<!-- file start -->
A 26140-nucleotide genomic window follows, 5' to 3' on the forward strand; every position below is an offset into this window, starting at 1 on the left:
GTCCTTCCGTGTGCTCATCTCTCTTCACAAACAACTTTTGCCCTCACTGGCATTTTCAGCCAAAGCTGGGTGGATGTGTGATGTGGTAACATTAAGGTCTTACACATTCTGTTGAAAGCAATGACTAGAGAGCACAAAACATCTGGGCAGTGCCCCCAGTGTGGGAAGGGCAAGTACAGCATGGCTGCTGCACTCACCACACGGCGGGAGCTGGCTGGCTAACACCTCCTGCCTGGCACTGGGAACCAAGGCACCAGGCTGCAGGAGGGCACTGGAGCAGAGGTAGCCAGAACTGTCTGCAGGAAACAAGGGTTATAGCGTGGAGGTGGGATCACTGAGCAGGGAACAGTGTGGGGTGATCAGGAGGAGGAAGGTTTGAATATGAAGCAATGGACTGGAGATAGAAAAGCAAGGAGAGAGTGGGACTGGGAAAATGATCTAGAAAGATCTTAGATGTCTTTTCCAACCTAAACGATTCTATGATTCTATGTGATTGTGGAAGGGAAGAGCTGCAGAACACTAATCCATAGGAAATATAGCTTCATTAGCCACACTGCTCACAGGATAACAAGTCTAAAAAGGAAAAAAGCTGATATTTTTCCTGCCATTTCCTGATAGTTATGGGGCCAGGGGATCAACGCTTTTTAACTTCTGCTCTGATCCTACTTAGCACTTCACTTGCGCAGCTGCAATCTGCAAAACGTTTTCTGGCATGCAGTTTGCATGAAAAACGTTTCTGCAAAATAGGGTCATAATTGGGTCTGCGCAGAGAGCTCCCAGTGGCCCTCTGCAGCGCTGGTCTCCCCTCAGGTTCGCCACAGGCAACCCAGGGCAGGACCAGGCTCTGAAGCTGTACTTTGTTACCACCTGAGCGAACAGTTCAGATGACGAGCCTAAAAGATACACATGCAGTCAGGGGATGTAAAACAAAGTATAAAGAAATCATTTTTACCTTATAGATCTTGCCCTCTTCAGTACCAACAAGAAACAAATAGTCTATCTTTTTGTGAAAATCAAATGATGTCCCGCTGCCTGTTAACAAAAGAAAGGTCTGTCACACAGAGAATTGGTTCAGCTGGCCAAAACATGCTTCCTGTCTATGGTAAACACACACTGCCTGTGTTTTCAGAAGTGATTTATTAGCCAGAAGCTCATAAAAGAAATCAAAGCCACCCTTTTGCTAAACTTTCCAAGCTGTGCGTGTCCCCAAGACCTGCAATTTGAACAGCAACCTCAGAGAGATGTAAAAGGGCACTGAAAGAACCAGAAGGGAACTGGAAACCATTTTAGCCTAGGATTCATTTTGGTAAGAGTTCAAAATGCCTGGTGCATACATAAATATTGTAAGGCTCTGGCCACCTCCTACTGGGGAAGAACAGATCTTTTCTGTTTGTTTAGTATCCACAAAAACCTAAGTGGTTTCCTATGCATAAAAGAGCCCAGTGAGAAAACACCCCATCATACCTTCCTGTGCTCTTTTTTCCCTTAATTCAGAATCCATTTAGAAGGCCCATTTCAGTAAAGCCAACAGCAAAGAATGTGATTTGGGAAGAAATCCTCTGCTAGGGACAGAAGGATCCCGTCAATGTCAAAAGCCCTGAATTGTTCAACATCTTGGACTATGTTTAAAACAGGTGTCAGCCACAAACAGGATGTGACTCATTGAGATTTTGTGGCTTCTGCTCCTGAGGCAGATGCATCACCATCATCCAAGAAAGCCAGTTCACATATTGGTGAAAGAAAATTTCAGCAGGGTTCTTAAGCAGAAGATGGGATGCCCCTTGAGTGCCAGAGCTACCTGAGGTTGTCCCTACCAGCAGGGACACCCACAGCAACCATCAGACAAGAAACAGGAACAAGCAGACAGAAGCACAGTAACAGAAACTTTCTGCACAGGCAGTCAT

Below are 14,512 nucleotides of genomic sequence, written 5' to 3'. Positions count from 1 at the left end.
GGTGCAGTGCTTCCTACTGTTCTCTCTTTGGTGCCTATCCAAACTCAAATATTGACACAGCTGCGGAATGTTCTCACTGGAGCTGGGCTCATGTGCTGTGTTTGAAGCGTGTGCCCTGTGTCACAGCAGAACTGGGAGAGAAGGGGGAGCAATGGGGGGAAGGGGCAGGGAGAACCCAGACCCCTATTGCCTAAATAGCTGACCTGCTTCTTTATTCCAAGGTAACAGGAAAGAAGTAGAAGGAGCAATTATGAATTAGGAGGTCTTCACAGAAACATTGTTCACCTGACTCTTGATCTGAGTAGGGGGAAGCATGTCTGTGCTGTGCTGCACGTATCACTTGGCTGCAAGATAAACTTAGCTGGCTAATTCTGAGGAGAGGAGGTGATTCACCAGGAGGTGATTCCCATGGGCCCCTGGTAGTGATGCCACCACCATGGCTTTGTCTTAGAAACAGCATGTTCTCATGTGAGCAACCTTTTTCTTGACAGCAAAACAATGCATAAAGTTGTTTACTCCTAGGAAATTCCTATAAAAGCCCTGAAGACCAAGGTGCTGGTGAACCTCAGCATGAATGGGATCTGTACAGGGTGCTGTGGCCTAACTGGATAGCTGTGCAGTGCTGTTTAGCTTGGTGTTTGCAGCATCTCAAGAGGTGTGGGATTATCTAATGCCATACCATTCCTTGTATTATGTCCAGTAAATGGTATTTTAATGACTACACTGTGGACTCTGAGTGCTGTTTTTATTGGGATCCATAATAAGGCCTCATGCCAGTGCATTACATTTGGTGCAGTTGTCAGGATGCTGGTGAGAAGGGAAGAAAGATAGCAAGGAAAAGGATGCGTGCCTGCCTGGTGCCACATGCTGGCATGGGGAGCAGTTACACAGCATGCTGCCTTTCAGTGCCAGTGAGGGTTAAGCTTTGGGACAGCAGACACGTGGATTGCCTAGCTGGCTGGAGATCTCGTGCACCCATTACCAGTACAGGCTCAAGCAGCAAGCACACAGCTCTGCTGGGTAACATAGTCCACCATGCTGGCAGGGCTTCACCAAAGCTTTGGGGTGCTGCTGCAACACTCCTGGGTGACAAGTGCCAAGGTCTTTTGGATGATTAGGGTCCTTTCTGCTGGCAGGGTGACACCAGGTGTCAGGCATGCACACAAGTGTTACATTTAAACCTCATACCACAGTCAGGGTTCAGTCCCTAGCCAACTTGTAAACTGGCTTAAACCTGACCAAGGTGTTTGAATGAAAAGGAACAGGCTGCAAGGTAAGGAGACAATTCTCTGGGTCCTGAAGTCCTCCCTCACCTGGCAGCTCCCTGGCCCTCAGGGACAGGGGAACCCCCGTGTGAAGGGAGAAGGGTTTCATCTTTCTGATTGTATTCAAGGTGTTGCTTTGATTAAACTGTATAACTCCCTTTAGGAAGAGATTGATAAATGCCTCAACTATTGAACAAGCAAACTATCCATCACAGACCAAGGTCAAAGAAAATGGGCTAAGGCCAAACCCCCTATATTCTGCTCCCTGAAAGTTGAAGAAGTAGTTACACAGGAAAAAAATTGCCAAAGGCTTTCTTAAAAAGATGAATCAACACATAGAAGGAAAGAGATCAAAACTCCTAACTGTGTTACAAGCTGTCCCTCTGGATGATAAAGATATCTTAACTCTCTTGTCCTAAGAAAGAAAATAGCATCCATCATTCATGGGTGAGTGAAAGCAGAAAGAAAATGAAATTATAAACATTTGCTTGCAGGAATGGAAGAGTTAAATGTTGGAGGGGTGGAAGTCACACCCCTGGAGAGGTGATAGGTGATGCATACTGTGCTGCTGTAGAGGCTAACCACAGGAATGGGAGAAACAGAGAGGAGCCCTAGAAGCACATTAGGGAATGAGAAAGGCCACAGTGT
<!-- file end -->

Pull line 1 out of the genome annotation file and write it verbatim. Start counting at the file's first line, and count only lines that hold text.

A 26140-nucleotide genomic window follows, 5' to 3' on the forward strand; every position below is an offset into this window, starting at 1 on the left: